Lake Ohau fire: Too windy for helicopters with monsoon buckets

Winds of up to 160km/h have been proving a challenge for firefighters today. Photo: Logan Church ...
Winds of up to 160km/h have been proving a challenge for firefighters today. Photo: Logan Church / NZH
Winds at Lake Ōhau have been too strong for fire-fighting helicopters with monsoon buckets to be deployed.

Fire and Emergency Incident Controller Rob Hands said the area saw winds of up to 160km/h this morning.

"[The fire] pushed out in one corner," said Hands.

"The team has recovered that and it's all back in within the containment lines - now we are working on a couple of hotspots, one on the northwest and one in the southeast."

Some residents were let through the fire cordon today to collect essential items. Photo: Logan...
Some residents were let through the fire cordon today to collect essential items. Photo: Logan Church / NZH
The wind had died down, although helicopters were not yet using monsoon buckets today.

Hands said the fire had covered 5600ha, with about a 43km perimeter.

"The challenges are the environment itself; we've got probably about 30 per cent of the [fire] area on steep high country."

A hotspot flared up in the village this morning but Hands said crews attacked that in "the quickest and most severe way they could."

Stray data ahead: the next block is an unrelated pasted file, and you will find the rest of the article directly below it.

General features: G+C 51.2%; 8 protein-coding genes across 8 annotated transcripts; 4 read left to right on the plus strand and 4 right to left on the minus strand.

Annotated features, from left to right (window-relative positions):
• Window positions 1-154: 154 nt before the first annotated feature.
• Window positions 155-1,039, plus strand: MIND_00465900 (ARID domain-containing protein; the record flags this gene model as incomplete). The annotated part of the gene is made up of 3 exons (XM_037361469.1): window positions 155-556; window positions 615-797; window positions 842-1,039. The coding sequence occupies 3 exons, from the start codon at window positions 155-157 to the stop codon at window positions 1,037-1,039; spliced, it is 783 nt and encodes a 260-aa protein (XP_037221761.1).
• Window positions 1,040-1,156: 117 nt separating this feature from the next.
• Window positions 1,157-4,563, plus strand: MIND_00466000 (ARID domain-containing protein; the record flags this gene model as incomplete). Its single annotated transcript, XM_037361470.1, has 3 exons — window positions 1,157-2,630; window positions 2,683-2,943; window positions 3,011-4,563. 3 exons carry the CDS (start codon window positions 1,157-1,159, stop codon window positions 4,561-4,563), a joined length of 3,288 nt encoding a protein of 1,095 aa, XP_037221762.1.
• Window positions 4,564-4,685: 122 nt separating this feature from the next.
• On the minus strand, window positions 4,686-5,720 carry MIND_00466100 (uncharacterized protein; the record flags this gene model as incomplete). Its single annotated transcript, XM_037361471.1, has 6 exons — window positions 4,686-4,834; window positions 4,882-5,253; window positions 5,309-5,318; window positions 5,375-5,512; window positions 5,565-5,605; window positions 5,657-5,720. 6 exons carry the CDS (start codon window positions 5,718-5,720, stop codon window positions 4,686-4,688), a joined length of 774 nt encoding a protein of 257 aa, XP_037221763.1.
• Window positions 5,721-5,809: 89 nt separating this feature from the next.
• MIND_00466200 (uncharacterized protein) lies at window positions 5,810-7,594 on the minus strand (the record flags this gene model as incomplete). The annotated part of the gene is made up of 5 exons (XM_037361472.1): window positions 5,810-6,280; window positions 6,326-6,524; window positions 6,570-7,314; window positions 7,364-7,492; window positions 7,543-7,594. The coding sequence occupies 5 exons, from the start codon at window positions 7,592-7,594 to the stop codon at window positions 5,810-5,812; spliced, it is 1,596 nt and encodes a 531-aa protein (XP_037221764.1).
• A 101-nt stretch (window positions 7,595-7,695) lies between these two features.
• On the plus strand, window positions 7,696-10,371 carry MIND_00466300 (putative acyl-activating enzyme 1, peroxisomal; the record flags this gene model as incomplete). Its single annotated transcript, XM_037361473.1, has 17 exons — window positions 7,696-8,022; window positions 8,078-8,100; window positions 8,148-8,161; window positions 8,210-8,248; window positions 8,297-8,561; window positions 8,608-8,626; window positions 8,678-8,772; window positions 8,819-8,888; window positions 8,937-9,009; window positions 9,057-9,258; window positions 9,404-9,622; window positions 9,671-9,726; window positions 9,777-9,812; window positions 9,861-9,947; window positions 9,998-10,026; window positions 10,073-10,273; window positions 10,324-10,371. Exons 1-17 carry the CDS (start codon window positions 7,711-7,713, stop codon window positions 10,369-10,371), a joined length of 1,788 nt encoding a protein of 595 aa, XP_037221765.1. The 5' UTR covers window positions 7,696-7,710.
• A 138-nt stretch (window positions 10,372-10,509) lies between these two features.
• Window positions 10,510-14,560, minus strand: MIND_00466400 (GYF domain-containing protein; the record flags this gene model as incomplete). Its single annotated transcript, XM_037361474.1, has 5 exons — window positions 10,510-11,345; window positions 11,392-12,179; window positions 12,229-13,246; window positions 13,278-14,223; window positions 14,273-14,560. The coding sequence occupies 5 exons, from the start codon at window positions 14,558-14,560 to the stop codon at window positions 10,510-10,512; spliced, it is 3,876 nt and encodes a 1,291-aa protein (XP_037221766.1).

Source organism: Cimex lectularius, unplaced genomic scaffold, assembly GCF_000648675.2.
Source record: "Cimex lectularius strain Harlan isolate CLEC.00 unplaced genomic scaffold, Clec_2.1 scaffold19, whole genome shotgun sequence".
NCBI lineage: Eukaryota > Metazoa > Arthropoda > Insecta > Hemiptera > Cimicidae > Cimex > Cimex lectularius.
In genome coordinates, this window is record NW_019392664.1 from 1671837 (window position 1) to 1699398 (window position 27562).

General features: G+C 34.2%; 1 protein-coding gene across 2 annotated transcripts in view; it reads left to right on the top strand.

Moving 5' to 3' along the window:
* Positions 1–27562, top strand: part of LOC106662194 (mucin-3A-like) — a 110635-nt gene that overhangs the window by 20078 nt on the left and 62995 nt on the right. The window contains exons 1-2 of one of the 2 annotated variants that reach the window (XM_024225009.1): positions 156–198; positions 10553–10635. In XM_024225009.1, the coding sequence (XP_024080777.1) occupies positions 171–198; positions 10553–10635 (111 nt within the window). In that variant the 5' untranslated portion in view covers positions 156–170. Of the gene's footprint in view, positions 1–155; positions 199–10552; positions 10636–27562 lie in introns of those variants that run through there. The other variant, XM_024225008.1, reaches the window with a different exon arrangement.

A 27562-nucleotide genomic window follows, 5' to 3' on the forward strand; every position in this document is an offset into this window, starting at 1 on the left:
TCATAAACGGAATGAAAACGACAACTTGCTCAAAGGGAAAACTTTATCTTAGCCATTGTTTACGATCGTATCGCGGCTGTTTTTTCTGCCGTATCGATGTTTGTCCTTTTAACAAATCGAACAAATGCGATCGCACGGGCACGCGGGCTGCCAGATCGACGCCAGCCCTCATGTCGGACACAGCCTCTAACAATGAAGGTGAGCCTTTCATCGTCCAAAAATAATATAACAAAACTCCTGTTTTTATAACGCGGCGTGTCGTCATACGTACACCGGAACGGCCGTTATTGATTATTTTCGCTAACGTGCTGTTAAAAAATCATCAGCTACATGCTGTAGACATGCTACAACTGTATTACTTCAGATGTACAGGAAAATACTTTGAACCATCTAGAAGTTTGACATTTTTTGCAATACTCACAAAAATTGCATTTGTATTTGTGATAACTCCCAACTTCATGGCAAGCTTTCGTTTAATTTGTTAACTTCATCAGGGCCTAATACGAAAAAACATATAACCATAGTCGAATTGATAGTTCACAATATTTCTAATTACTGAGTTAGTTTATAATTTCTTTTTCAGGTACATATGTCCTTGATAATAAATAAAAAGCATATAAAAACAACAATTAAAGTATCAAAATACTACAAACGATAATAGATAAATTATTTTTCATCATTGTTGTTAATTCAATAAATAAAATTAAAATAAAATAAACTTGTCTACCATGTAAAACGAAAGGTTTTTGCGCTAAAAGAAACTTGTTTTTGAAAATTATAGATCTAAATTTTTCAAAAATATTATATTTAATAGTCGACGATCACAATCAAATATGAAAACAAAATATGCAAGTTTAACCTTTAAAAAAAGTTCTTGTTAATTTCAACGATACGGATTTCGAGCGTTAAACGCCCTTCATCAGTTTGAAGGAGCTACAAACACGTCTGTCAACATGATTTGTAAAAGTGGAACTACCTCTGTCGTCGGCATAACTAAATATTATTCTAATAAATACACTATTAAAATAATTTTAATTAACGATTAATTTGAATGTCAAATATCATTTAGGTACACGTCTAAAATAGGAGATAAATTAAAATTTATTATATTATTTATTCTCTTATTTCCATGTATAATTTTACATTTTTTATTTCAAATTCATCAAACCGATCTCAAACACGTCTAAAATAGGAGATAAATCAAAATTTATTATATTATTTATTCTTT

"There had not been any further threat to properties."

A hundred firefighters were on the ground, and four helicopters were prepared to operate when possible.

Rain this morning did not have any impact on the fire, with less rain falling than expected.

"The wind is strong and steady over the next few days but the encouraging thing about that is that it hasn't pushed the fire out," he said.

Meanwhile, Civil Defence Controller, Murray Linwood, said some residents had been able to return to the village this morning.

"I think they've taken 12 people in this morning, they're being escorted by the fire people," he said.

"Most of them are going to get medications and possessions; clothing, valuables."

Residents were given a 30-minute window before they had to leave.

Fire and Emergency and Civil Defence were also meeting this afternoon to work out a plan to get residents who houses were unscathed back home.

Linwood also described the actions of some residents the morning of the fire as "noble".

He said some residents went around door-knocking, making sure everyone was awake and evacuating.

"It was certainly very unselfish of them because they knew they needed to get out."

 

 

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